The Debt to Pleasure

The Debt to Pleasure is a 1996 novel by John Lanchester published by Picador. The novel won the 1996 Whitbread Book Award in the First Novel category and the 1997 Hawthornden Prize.[1] It was described as a skilful and wickedly funny account of the life of a loquacious Englishman named Tarquin Winot, revealed through his thoughts on cuisine as he undertakes a mysterious journey around France. The revelations become more and more shocking as the truth about the narrator becomes apparent.

ContentEdit

The novel centres on the character of Tarquin Winot (originally Rodney Winot), an erudite English writer, hedonist, and gastronome, who is nonetheless a profoundly unreliable narrator. Its structure is divided into four separate sections, all of which correspond to different seasons of the year. In each section there are recipes in addition to the narrative.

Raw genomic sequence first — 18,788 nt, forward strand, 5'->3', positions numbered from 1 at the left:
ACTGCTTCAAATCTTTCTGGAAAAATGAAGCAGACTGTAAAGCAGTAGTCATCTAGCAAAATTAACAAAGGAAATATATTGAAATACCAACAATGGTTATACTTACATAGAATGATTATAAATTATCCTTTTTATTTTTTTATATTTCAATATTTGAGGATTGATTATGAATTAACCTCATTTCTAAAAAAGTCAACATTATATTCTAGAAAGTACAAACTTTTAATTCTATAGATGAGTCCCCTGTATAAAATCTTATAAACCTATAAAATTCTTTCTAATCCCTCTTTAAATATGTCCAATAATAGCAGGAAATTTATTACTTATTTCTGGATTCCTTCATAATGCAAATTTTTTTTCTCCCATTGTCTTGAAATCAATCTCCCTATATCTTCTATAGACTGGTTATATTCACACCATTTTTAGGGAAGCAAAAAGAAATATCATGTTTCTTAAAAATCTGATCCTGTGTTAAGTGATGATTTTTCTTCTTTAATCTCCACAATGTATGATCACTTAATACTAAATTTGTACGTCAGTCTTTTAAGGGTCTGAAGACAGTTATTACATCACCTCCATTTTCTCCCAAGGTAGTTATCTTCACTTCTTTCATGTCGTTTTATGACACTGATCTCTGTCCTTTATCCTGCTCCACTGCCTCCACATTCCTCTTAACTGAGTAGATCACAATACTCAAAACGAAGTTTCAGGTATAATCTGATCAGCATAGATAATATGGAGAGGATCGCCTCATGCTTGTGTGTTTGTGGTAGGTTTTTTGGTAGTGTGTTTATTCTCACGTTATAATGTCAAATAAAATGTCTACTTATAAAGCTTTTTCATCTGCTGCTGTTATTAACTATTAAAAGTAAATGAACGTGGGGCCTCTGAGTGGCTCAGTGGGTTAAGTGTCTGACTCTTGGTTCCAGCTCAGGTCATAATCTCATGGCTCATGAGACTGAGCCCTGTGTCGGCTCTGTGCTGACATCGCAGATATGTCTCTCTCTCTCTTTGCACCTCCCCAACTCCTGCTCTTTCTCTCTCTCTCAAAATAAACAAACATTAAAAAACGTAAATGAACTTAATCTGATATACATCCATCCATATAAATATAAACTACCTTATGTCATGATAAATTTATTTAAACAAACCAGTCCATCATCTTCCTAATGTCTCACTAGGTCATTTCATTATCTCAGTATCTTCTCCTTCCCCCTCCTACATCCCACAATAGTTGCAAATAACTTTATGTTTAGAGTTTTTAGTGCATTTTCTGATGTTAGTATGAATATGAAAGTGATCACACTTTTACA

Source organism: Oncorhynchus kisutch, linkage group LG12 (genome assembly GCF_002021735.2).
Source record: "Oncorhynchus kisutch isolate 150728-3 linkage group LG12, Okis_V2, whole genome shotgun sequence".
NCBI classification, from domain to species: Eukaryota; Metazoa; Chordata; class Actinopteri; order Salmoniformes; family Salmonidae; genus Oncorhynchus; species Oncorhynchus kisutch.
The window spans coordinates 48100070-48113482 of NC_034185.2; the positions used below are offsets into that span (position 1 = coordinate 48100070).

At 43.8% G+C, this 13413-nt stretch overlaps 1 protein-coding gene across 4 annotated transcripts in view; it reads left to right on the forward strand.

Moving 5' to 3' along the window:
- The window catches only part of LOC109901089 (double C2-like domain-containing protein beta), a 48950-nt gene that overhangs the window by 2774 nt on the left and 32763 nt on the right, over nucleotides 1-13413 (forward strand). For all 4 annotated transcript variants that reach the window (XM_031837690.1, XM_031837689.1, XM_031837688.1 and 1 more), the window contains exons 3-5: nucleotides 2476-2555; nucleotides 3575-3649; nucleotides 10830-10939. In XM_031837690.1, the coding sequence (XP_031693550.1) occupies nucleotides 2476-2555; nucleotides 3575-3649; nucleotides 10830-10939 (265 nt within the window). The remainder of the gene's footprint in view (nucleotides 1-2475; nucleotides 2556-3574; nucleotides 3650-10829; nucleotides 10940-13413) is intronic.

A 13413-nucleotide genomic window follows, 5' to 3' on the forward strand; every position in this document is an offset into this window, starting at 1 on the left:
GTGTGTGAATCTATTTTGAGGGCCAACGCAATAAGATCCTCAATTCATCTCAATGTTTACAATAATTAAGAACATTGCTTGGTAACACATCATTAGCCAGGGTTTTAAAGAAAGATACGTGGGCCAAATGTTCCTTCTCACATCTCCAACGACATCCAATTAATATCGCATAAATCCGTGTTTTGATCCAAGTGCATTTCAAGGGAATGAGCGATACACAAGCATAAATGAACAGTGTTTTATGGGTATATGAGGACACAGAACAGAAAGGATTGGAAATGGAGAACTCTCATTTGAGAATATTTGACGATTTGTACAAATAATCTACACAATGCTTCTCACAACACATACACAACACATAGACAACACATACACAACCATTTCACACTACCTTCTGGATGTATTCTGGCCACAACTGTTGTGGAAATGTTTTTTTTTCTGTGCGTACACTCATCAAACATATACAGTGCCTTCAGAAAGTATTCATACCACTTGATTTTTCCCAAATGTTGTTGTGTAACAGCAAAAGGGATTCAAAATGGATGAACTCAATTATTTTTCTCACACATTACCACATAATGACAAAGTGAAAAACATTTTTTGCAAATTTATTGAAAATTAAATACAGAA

It opens with the observation that "This is not a conventional cookbook", taken from a comment made by Bertrand Russell regarding the work of Ludwig Wittgenstein. It then features Winot driving through France as he travels in the direction (so he tells us) of his house in Provence. During the journey he provides long disquisitions upon the art and food of the Normandy and Brittany regions of France, discussions of famous chefs and gastronomists such as Brillat-Savarin and Elizabeth David, and a wide variety of classical allusions and quotations.[2] When he finally arrives at his house he sets up electronic surveillance equipment, follows a young couple, and grants an interview with a biographer of his elder brother, Bartholomew.[3] In the course of the novel, a darker and more sinister motive for Winot's journey is revealed.[4]

ReferencesEdit

  1. ^ http://literature.britishcouncil.org/john-lanchester
  2. ^ "John Lanchester". British Council. Retrieved 30 June 2014.
  3. ^ "THE DEBT TO PLEASURE". Kirkus. Retrieved 30 June 2014.
  4. ^ "The Debt to Pleasure". Publishers Weekly. Retrieved 30 June 2014.